Sonic X-treme

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Sonic X-treme
Sonic X-treme Coverart.png
Conceptual box art of Sonic X-treme.
Developer(s) Sega Technical Institute
Publisher(s) Sega
Director(s) Chris Senn
Chris Coffin
Producer(s) Mike Wallis
Designer(s) Hirokazu Yasuhara (head designer)
Programmer(s) Ofer Alon
Artist(s) Ross Harris
Fei Chang
Richard Wheeler
Stieg Hedlund
Alan Ackerman
Composer(s) Howard Drossin
Series Sonic the Hedgehog
Platform(s) Sega Saturn
Release date(s) Cancelled
Genre(s) Platformer
Mode(s) Single-player
Distribution CD-ROM

Sonic X-treme is a cancelled platform video game in the Sonic the Hedgehog series. Early versions were considered for several systems until ending up as being developed by Sega for the Sega Saturn, with the intended release being around Christmas of 1996. However, after getting stuck in development hell and missing that deadline, the game was eventually cancelled. Had it been finished, it would have been the first fully 3D Sonic game and the first original Sonic title developed for the Sega Saturn.

Development[edit]

Mega Drive/Genesis and 32X years[edit]

Development of the game was started by Sega Technical Institute, a U.S.-based developer that had worked on games such as Sonic 2, Sonic 3 and Sonic Spinball. It was originally developed for several other Sega game consoles prior to the Sega Saturn. In its earliest conception, after the completion of Sonic & Knuckles in 1994, the game was set to be released on the Sega Genesis, as a side-scrolling platform game, much like the first four Sonic games for the same system.[1] As the Genesis was coming upon the end of its lifespan, it was eventually moved to the Sega 32X under the code-name Sonic Mars.[1] (The reason for this name being that the Sega 32X was originally codenamed Sega Mars[2]). This version of the game would have featured Sally Acorn and the other characters from the Saturday morning animated series, Sonic the Hedgehog.[3] Even at this stage, the game's design changed wildly, going from "an isometric view, and a 2.5D side-scroller, but eventually settled on a 3D view set on a floating plane."[1] Eventually designs evolved beyond what the Sega 32X was capable of, and the system itself was struggling sales-wise, so the game, among many in development for the system, was shifted to the Sega Saturn console.[4]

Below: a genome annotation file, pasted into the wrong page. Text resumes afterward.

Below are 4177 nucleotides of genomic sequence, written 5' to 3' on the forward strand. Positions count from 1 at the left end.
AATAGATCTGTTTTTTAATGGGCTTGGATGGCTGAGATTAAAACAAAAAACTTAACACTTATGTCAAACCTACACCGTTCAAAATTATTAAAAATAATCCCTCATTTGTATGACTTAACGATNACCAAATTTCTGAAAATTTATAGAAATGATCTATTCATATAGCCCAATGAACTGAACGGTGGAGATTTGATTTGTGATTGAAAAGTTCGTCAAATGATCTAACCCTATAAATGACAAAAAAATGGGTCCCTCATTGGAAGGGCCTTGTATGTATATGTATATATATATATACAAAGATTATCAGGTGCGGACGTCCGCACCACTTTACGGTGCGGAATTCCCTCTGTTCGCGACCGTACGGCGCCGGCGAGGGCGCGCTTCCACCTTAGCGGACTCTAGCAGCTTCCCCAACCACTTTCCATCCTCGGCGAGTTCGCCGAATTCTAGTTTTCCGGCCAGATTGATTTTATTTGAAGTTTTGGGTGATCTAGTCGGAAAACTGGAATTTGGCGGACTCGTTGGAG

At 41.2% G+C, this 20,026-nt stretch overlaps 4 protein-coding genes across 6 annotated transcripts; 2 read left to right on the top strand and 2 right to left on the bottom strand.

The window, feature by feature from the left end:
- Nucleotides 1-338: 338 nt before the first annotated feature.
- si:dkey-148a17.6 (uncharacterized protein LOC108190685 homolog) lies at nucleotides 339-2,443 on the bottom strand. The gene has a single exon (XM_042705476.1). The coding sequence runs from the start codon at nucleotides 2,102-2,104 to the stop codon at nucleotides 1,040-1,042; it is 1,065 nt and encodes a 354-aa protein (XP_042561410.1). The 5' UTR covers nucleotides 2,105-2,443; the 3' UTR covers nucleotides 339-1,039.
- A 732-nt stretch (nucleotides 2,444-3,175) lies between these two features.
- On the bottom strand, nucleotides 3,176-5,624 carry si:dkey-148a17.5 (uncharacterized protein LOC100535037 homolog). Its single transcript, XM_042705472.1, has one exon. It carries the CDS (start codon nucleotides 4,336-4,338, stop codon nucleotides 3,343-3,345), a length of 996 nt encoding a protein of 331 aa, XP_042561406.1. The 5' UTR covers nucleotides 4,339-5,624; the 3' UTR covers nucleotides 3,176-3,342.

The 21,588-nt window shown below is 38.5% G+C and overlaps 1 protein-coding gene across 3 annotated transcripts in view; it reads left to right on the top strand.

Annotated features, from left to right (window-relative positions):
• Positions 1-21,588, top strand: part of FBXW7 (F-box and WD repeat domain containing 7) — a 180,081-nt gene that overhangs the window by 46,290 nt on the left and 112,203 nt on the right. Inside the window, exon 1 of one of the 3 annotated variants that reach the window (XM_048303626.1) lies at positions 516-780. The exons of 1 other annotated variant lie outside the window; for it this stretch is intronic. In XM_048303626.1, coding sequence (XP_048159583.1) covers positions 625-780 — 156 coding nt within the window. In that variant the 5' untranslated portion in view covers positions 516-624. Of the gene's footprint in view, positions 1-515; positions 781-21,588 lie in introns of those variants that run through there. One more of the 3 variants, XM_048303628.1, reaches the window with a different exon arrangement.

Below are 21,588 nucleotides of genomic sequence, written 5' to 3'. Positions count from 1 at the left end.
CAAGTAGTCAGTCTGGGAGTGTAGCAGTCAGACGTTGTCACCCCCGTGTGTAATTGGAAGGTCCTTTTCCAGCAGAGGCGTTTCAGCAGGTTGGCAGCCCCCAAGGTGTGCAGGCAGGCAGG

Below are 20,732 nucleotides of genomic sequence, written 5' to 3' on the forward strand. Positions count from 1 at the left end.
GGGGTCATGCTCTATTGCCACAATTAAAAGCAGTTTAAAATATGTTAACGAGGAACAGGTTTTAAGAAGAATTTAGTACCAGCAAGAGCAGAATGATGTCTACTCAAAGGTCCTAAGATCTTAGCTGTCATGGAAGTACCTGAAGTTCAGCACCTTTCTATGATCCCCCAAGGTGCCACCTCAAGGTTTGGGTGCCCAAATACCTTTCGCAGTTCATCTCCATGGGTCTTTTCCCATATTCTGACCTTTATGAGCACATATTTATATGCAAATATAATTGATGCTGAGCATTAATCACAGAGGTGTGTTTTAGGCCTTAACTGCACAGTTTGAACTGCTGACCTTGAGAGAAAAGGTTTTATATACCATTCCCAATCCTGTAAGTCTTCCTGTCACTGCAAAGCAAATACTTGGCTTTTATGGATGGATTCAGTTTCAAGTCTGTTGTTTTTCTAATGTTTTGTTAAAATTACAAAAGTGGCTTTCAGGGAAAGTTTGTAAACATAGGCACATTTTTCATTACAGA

Saturn and PC years[edit]

The game in this form was initially developed separately by two teams in parallel starting in the second half of 1995. One team--led by designer Chris Senn and programmer Ofer Alon--was in charge of developing the main game engine, while the other team--led by programmer Chris Coffin--worked on the "free-roaming, ‘arena-style’" 3D boss engine.[5] Senn and Alon's "fixed-camera side-scroller" with the ability "to move freely in all directions" was similar to Bug! and featured a fish-eye camera system (called the "Reflex Lens") that gave players a wide-angle view of the action.[1] Levels appeared to move around Sonic.[5]